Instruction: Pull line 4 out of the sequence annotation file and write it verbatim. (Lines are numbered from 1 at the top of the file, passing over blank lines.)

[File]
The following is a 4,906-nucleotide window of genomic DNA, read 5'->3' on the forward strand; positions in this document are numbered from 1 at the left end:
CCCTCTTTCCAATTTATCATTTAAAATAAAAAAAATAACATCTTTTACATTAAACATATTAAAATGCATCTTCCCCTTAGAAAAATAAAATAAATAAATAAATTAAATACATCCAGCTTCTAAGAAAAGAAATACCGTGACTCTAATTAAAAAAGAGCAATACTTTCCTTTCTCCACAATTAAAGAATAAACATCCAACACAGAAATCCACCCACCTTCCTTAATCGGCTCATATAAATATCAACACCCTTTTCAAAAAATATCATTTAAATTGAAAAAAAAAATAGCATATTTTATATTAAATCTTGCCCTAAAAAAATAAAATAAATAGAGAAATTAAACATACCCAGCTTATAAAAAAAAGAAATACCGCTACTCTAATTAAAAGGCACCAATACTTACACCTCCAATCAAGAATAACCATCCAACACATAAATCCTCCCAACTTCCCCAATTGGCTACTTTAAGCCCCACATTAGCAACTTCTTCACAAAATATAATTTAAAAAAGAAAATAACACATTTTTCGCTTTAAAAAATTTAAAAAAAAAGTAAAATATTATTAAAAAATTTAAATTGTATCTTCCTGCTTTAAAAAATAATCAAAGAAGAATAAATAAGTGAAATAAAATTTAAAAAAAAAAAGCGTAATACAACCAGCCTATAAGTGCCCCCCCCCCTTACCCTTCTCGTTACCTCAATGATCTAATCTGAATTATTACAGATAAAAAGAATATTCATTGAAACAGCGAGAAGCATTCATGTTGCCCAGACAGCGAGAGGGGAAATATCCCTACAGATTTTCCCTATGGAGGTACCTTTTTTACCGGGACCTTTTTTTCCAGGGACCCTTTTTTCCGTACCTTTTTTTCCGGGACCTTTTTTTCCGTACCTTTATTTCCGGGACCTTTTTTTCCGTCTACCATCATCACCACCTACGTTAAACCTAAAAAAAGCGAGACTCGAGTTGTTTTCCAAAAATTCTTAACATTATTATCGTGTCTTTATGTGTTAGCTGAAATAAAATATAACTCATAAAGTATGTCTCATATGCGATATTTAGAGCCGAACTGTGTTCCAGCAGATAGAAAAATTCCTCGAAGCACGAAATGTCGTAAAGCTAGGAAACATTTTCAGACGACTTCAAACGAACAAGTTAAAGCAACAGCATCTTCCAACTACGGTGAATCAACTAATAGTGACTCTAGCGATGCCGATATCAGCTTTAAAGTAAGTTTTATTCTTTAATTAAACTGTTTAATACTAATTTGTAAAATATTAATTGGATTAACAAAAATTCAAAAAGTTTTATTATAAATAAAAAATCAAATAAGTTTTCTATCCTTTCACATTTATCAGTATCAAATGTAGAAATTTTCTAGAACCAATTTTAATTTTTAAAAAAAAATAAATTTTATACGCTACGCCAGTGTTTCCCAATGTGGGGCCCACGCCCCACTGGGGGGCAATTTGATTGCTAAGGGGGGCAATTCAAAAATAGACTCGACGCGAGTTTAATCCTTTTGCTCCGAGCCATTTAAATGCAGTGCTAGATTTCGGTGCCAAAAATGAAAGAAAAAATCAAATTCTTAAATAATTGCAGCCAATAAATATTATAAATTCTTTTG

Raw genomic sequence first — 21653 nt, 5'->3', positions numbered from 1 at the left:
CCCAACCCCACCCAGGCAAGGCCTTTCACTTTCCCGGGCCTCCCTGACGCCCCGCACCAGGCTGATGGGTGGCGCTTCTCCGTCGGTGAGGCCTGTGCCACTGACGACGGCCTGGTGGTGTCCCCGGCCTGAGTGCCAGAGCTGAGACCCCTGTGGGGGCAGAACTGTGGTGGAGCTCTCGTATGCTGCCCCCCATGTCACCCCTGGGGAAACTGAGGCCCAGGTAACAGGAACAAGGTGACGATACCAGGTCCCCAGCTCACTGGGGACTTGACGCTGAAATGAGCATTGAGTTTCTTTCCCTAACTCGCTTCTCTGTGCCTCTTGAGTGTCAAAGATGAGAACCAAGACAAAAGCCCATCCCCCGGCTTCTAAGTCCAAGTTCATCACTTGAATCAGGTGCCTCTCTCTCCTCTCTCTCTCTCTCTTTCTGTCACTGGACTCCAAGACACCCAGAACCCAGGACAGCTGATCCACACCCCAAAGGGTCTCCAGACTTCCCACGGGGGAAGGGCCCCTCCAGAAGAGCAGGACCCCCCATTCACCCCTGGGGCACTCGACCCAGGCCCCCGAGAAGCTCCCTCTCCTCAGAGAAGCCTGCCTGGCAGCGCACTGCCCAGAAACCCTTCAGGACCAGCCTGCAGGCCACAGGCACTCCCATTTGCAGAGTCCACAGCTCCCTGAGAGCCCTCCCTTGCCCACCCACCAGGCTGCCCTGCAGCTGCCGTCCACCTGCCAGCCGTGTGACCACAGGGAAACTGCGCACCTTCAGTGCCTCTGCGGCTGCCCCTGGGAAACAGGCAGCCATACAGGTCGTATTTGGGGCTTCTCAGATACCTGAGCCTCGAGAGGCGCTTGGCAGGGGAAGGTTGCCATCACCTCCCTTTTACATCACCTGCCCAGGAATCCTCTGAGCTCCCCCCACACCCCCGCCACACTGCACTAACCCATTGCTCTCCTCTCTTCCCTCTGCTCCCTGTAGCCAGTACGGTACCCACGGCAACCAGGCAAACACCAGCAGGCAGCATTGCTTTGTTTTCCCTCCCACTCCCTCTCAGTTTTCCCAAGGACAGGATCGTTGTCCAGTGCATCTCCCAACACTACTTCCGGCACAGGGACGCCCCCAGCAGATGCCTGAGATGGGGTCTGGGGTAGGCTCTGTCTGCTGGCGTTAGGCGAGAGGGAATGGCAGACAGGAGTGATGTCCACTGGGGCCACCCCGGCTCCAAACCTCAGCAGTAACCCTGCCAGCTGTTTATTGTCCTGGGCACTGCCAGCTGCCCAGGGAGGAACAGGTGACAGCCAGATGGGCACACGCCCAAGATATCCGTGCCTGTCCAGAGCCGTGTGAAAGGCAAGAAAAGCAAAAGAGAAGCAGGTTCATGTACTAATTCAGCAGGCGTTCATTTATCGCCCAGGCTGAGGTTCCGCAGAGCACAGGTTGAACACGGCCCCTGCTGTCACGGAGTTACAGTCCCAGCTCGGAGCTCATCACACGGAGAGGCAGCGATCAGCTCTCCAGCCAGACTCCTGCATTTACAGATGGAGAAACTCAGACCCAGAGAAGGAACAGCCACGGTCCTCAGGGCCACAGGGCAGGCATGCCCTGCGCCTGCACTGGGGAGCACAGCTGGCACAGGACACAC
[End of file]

CCCAACCCCACCCAGGCAAGGCCTTTCACTTTCCCGGGCCTCCCTGACGCCCCGCACCAGGCTGATGGGTGGCGCTTCTCCGTCGGTGAGGCCTGTGCCACTGACGACGGCCTGGTGGTGTCCCCGGCCTGAGTGCCAGAGCTGAGACCCCTGTGGGGGCAGAACTGTGGTGGAGCTCTCGTATGCTGCCCCCCATGTCACCCCTGGGGAAACTGAGGCCCAGGTAACAGGAACAAGGTGACGATACCAGGTCCCCAGCTCACTGGGGACTTGACGCTGAAATGAGCATTGAGTTTCTTTCCCTAACTCGCTTCTCTGTGCCTCTTGAGTGTCAAAGATGAGAACCAAGACAAAAGCCCATCCCCCGGCTTCTAAGTCCAAGTTCATCACTTGAATCAGGTGCCTCTCTCTCCTCTCTCTCTCTCTCTTTCTGTCACTGGACTCCAAGACACCCAGAACCCAGGACAGCTGATCCACACCCCAAAGGGTCTCCAGACTTCCCACGGGGGAAGGGCCCCTCCAGAAGAGCAGGACCCCCCATTCACCCCTGGGGCACTCGACCCAGGCCCCCGAGAAGCTCCCTCTCCTCAGAGAAGCCTGCCTGGCAGCGCACTGCCCAGAAACCCTTCAGGACCAGCCTGCAGGCCACAGGCACTCCCATTTGCAGAGTCCACAGCTCCCTGAGAGCCCTCCCTTGCCCACCCACCAGGCTGCCCTGCAGCTGCCGTCCACCTGCCAGCCGTGTGACCACAGGGAAACTGCGCACCTTCAGTGCCTCTGCGGCTGCCCCTGGGAAACAGGCAGCCATACAGGTCGTATTTGGGGCTTCTCAGATACCTGAGCCTCGAGAGGCGCTTGGCAGGGGAAGGTTGCCATCACCTCCCTTTTACATCACCTGCCCAGGAATCCTCTGAGCTCCCCCCACACCCCCGCCACACTGCACTAACCCATTGCTCTCCTCTCTTCCCTCTGCTCCCTGTAGCCAGTACGGTACCCACGGCAACCAGGCAAACACCAGCAGGCAGCATTGCTTTGTTTTCCCTCCCACTCCCTCTCAGTTTTCCCAAGGACAGGATCGTTGTCCAGTGCATCTCCCAACACTACTTCCGGCACAGGGACGCCCCCAGCAGATGCCTGAGATGGGGTCTGGGGTAGGCTCTGTCTGCTGGCGTTAGGCGAGAGGGAATGGCAGACAGGAGTGATGTCCACTGGGGCCACCCCGGCTCCAAACCTCAGCAGTAACCCTGCCAGCTGTTTATTGTCCTGGGCACTGCCAGCTGCCCAGGGAGGAACAGGTGACAGCCAGATGGGCACACGCCCAAGATATCCGTGCCTGTCCAGAGCCGTGTGAAAGGCAAGAAAAGCAAAAGAGAAGCAGGTTCATGTACTAATTCAGCAGGCGTTCATTTATCGCCCAGGCTGAGGTTCCGCAGAGCACAGGTTGAACACGGCCCCTGCTGTCACGGAGTTACAGTCCCAGCTCGGAGCTCATCACACGGAGAGGCAGCGATCAGCTCTCCAGCCAGACTCCTGCATTTACAGATGGAGAAACTCAGACCCAGAGAAGGAACAGCCACGGTCCTCAGGGCCACAGGGCAGGCATGCCCTGCGCCTGCACTGGGGAGCACAGCTGGCACAGGACACAC